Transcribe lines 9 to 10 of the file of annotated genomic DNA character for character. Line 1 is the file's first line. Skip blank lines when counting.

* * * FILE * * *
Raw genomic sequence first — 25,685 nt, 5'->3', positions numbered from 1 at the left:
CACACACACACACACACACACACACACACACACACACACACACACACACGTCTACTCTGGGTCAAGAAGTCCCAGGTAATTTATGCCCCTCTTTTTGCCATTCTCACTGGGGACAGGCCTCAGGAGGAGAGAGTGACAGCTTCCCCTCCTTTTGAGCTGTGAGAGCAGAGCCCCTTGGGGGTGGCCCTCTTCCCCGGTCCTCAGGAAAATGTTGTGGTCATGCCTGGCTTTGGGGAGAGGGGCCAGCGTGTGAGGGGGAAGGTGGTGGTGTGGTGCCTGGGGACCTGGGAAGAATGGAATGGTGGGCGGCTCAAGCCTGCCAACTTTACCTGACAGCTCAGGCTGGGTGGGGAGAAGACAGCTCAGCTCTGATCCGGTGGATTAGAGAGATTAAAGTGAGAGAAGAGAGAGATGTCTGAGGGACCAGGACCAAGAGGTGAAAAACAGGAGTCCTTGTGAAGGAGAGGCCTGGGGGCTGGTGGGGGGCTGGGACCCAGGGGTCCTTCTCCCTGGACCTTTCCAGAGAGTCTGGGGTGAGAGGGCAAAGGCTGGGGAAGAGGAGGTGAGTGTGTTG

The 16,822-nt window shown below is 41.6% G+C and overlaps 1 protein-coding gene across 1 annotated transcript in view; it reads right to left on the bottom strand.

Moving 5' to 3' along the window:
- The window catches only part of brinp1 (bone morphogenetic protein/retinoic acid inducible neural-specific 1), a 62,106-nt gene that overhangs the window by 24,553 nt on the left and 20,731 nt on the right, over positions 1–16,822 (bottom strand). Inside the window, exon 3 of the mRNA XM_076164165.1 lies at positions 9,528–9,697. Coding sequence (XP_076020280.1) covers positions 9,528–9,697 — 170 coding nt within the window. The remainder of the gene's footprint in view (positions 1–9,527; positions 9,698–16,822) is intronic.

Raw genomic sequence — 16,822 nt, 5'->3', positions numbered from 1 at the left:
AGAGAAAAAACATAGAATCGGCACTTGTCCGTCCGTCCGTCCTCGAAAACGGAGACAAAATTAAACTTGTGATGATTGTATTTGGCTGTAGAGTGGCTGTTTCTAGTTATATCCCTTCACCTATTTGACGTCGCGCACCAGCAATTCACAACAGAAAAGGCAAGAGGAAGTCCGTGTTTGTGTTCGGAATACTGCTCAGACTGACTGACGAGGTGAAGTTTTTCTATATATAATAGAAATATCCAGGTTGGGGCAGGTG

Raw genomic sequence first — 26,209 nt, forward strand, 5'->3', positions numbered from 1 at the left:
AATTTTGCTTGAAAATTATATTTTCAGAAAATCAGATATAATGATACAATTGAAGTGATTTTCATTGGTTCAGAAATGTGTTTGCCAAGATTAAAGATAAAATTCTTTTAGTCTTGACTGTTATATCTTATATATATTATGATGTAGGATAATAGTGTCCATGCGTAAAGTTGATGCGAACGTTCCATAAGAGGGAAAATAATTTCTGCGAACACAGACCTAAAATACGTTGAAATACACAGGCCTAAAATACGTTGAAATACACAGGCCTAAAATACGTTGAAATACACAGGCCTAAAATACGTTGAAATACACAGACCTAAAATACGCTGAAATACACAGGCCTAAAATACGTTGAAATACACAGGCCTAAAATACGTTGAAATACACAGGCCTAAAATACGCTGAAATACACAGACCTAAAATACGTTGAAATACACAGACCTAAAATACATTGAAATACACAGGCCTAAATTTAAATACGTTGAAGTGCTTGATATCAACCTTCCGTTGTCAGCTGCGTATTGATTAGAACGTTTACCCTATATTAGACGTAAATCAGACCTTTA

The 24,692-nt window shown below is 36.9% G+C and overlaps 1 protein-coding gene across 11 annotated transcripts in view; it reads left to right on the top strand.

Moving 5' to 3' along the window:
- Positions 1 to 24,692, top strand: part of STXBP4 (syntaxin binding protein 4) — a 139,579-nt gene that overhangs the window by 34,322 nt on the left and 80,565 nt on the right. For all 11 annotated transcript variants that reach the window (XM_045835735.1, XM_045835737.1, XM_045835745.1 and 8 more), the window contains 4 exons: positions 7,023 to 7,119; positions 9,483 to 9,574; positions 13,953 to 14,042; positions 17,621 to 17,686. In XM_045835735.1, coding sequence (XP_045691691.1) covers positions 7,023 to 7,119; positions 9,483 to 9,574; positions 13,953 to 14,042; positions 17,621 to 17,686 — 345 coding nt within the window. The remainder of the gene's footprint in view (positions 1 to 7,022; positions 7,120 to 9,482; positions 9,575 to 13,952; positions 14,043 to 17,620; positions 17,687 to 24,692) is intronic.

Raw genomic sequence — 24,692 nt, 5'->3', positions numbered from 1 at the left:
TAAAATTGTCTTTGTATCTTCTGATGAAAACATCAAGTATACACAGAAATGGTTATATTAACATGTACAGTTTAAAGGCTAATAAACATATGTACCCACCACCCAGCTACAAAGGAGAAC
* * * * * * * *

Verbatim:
AATTTTGCTTGAAAATTATATTTTCAGAAAATCAGATATAATGATACAATTGAAGTGATTTTCATTGGTTCAGAAATGTGTTTGCCAAGATTAAAGATAAAATTCTTTTAGTCTTGACTGTTATATCTTATATATATTATGATGTAGGATAATAGTGTCCATGCGTAAAGTTGATGCGAACGTTCCATAAGAGGGAAAATAATTTCTGCGAACACAGACCTAAAATACGTTGAAATACACAGGCCTAAAATACGTTGAAATACACAGGCCTAAAATACGTTGAAATACACAGGCCTAAAATACGTTGAAATACACAGACCTAAAATACGCTGAAATACACAGGCCTAAAATACGTTGAAATACACAGGCCTAAAATACGTTGAAATACACAGGCCTAAAATACGCTGAAATACACAGACCTAAAATACGTTGAAATACACAGACCTAAAATACATTGAAATACACAGGCCTAAATTTAAATACGTTGAAGTGCTTGATATCAACCTTCCGTTGTCAGCTGCGTATTGATTAGAACGTTTACCCTATATTAGACGTAAATCAGACCTTTA

The 24,692-nt window shown below is 36.9% G+C and overlaps 1 protein-coding gene across 11 annotated transcripts in view; it reads left to right on the top strand.